Apr 2, 2005

Born Again

4 Min Read

When teaching on the doctrines of election and reprobation, the most common objection I hear is “That’s not fair!” Often, the one raising this objection to these doctrines will go on to argue that God would be unfair to command all people to repent and believe if

He had not chosen them before the foundation of the world. Based on such reasoning, many people have concluded that the doctrines of election and reprobation are not biblical and, therefore, heretical. Unfortunately, those who object to these doctrines are not merely contending with John Calvin; they are contending with the Word of God. Indeed, the doctrines of grace were taught clearly by John Calvin. However, they were also proclaimed boldly by our Lord and Savior Jesus Christ.

As a minister, what troubles me is not someone’s general lack of theological aptitude concerning the doctrines of grace; rather, I am troubled by a person’s bold opposition to the very doctrines that provide him with the necessary understanding to know and love God as He has revealed Himself to us. For God did not give us such difficult doctrines in order to confuse us; He gave them to us to comfort us so that we might have peace and hope while living in a fallen world.

At the outset of 1 Peter, we are told that according to God’s great mercy, God has “caused us to be born again to a living hope through the resurrection of Jesus Christ from the dead, to an inheritance that is imperishable, undefiled, and unfading …” (1 Peter 1:3–4). In plain words, Peter tells us that God caused us to be born again, but this idea of being born again is not first introduced to us by Peter. It is introduced to us by John in his account of the conversation that took place at night between Jesus and Nicodemus who was a Pharisee, a ruler of the Jews. Jesus responded to Nicodemus saying, “Truly, truly, I say to you, unless one is born again, he cannot see the kingdom of God” (John 3:3). Nicodemus was confused. He asked how such a thing is possible, and in His explanation, Jesus said, “Do not marvel that I said to you, ‘you must be born again’” (v. 7). This statement not only confused Nicodemus, it has confused people for nearly two-thousand years. How can Jesus tell us to be born again? His statement is not indicative, nor is it interrogative; it is imperative — it is a command. Simply put, the command of Jesus is to be born again; it is not merely a suggestion.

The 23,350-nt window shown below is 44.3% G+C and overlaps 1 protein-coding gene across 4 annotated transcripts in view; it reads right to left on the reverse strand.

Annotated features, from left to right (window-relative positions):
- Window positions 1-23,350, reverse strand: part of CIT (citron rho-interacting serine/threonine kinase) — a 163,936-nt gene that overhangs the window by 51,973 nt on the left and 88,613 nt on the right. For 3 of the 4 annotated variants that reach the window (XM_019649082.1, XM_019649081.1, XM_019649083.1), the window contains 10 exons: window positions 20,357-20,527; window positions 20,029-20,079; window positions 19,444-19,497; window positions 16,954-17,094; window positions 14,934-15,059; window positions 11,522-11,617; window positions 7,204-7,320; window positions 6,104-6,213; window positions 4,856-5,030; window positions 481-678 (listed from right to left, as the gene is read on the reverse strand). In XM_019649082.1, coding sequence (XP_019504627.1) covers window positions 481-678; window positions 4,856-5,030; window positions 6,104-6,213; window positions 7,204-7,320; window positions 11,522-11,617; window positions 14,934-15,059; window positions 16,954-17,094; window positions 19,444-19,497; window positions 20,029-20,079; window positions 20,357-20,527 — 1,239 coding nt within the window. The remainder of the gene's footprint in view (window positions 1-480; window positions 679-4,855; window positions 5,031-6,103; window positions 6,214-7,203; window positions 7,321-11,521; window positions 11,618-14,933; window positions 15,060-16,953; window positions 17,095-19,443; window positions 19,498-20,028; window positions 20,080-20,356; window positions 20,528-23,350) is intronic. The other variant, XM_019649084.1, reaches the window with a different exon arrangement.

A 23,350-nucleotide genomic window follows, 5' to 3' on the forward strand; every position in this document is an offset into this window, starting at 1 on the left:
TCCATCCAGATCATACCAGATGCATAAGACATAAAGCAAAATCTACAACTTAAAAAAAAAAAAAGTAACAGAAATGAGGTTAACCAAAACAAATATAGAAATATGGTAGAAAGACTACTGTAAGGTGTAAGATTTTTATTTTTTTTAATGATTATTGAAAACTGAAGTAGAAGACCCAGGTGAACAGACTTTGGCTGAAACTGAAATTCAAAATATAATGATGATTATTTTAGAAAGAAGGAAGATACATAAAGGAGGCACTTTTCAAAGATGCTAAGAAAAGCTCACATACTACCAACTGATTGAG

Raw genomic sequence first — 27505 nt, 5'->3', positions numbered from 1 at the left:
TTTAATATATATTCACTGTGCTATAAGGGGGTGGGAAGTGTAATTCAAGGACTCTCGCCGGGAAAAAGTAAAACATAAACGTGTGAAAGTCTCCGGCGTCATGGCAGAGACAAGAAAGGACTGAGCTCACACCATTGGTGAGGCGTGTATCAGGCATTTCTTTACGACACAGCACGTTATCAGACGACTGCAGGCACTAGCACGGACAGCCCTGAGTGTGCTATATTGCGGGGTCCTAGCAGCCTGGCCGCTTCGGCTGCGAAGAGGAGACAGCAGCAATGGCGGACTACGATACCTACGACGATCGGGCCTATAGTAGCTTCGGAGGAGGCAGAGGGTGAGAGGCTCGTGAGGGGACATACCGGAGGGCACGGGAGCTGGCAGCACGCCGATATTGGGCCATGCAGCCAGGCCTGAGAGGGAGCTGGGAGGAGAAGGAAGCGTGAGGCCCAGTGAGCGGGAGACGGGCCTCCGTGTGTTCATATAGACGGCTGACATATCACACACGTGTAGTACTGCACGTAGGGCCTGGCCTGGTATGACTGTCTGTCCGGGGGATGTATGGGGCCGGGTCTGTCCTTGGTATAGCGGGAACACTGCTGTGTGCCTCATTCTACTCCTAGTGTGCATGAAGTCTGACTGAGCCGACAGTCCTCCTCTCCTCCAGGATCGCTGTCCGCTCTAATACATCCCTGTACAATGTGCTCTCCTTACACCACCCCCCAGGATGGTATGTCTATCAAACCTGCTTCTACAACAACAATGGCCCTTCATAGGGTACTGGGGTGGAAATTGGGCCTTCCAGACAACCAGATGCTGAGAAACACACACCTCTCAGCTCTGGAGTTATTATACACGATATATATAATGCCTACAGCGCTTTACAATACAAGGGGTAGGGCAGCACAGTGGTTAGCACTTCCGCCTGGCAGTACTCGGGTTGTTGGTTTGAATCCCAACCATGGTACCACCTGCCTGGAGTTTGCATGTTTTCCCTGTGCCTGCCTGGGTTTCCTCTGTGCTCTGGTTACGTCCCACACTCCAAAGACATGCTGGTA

But where are those who object to Jesus’ teaching? Could someone not argue that it is not fair for Jesus to command us to do something that we cannot possibly do? When we are born physically, we are not the active agents in the birth — indeed every mother can testify to that truth. Similarly, when we are born again, spiritually, we are not the active agents in the birthing process. God, and God alone, is the active agent. As He gave our first parents the physical breath of life (Gen. 2:7), God breathes His love into our hearts by the Holy Spirit who regenerates our souls and transforms our minds (Rom. 5:5). As a result, “if anyone is in Christ, he is a new creation. The old has passed away; behold, the new has come” (2 Cor. 5:17).

Whereas the Word of God commands us to be born again, it also explains to us that it is God Himself who has caused us to be born again. What is more, our rebirth is not an end in and of itself. By causing us to be born again, our gracious God has instilled within us a “living hope.” And so to answer the objection of those who assert that God is not fair in causing some to be born again while leaving others to their own, depraved conditions, I reply simply by saying that if God were to be just with us, we would suffer a most miserable eternity as agents of His wrath. However, because of His great love for us, He has spared us from His wrath. And not only that, He has awakened us from our rebellious slumber to a living hope through the resurrection of Christ — a hope that does not disappoint. Indeed, the hope that we have is not like the fleeting, wishful desires of the world; on the contrary, our hope is sure, for it is founded upon the promises of the God of all creation who has adopted us as His children and has provided for us an inheritance that is imperishable, undefiled, and unfading.

Those who stand boldly in opposition to the truth that God works in us causing us to be born again are only doing so to their own misfortunes. And, by necessary inference, they must admit that it is completely up to themselves to be born again. But Paul reminded the Romans that it is the kindness of God that leads us to repentance (Rom. 2:4), and even the very faith we possess is not manufactured by our own naturally wicked hearts but is assigned to us by God Himself (Rom. 12:3). All of salvation, from our election in Christ before the foundation of the world to our glorification has been accomplished by God alone. We are not the active agents in our salvation on account of the fact that dead people cannot save themselves. In fact, if it were not for the regenerating work of the Holy Spirit in our hearts and minds, we could not even begin to realize our need to be born again. Praise be to God who predestined us in love for adoption through Jesus Christ, according to the eternal purpose of His will (Eph. 1:5). Therefore, when we pray to the Lord God almighty, we pray not only to the one who spoke the world into existence but to Him, our heavenly Father, who is indeed the Father of our eternal life in Him.